Rabobank: PEDv to dramatically affect pork production
March 25, 2014
by Keith Nunes
NEW YORK – Rabobank is forecasting that porcine epidemic diarrhea virus (PEDv) will have “significant impacts” on pork production and slaughter through 2015.
“In the United States, we see the outbreak of PEDv causing a significant shortfall in the availability of market hogs in 2014 — to the tune of 12.5 million hogs or 11 percent of annual slaughter,” said William Sawyer, an analyst for Rabobank. “Given the ever-rising number of PEDv cases reported, coupled with a six-month average lifecycle, the months of August through October are likely to be the tightest for processors, where slaughter could decline by 15 percent to 25 percent against 2013 levels. If the virus continues at its current rate, the shortfall to US slaughter in 2014 could be as much as 15 million hogs.”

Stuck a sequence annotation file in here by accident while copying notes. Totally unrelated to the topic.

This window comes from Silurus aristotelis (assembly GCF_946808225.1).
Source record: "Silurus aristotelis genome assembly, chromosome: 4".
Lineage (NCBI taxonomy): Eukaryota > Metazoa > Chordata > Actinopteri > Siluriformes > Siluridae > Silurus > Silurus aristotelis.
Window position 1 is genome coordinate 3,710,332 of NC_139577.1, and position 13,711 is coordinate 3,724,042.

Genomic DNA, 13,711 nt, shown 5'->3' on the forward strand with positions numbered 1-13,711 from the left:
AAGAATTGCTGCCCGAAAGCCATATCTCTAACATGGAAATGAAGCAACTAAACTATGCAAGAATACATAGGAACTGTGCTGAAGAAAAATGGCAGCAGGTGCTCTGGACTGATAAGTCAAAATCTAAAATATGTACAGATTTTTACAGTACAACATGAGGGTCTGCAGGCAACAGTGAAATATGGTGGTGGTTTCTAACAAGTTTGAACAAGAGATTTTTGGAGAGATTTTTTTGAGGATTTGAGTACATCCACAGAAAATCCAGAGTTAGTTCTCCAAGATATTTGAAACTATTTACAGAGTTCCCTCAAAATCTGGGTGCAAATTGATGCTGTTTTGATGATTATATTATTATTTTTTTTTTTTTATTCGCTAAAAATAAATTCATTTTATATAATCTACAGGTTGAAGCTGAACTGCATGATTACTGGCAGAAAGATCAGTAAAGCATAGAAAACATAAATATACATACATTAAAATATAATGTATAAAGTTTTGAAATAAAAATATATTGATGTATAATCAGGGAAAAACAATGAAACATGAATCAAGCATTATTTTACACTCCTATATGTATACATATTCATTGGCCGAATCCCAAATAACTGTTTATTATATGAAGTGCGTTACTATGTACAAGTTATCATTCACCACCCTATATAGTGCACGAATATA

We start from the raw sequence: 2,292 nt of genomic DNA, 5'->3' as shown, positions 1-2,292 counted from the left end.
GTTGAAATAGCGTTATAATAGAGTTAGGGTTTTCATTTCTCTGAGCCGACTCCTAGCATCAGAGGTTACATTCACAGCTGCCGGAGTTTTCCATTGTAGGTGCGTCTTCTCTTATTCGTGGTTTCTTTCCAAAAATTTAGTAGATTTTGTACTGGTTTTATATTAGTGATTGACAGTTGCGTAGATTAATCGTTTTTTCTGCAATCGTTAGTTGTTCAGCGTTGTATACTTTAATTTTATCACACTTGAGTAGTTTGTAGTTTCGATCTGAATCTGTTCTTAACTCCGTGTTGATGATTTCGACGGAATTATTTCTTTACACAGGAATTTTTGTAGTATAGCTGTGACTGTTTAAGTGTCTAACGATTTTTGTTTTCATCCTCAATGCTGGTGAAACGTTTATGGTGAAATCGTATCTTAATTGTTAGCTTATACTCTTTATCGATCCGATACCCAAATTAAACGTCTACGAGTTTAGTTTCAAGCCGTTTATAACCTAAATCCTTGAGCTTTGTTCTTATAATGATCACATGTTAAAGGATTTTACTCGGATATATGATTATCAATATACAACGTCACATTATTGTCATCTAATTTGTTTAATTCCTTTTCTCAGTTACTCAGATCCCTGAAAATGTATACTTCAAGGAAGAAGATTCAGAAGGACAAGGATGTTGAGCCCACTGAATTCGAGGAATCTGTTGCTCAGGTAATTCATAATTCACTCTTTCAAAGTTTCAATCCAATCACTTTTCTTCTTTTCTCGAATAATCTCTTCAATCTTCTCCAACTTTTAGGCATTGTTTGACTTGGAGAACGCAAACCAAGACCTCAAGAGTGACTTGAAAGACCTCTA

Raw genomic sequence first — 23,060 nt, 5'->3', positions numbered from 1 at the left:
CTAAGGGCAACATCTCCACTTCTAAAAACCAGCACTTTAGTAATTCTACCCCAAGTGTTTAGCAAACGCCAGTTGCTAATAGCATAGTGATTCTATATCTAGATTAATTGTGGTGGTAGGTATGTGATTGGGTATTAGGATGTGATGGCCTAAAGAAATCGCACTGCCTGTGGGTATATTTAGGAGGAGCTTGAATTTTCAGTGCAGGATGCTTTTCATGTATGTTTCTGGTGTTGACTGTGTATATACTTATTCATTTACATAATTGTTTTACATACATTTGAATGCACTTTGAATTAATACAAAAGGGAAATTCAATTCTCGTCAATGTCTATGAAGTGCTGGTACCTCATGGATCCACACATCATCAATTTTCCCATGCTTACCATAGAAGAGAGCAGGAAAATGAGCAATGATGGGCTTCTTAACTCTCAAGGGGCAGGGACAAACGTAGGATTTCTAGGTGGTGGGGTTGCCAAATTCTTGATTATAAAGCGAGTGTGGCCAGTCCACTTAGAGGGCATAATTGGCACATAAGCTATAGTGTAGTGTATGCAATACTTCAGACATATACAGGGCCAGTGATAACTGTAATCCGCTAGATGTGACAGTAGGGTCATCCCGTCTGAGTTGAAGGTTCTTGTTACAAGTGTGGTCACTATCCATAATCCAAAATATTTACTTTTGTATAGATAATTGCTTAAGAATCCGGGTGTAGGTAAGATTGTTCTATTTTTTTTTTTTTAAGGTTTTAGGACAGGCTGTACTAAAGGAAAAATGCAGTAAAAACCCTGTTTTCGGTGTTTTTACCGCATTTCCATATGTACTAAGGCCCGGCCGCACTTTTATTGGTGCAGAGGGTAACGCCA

With regard to productivity, 2014 will be a story of the haves and have-nots, where hog producers who experienced mild cases of PEDv, or none at all, may realize margins of more than $60 per head, the highest calendar year average seen in Rabobank's 40-year record. Conversely, hog producers who have had difficulty eradicating the virus may suffer significant losses as the pain of the high fixed costs of modern hog production compounds prolonged periods of weak productivity.
Rabobank declared the real winner in the PEDv situation will be the US poultry industry. Beef production in the US is forecast to decline by nearly 6 percent in 2014 and, coupled with Rabobank’s estimate of 6 percent to 7 percent less pork production, the situation implies an exceptional opportunity for the US chicken industry. Chicken production in the US would have to rise by 8 percent to 9 percent to offset the shortfall from beef and pork, but a limited breeder flock and continued high demand for fertilized eggs from Mexico will keep supply growth restrained. As a result, Rabobank expects chicken prices and margins to climb this spring and summer, yielding a favorable year for the US chicken industry.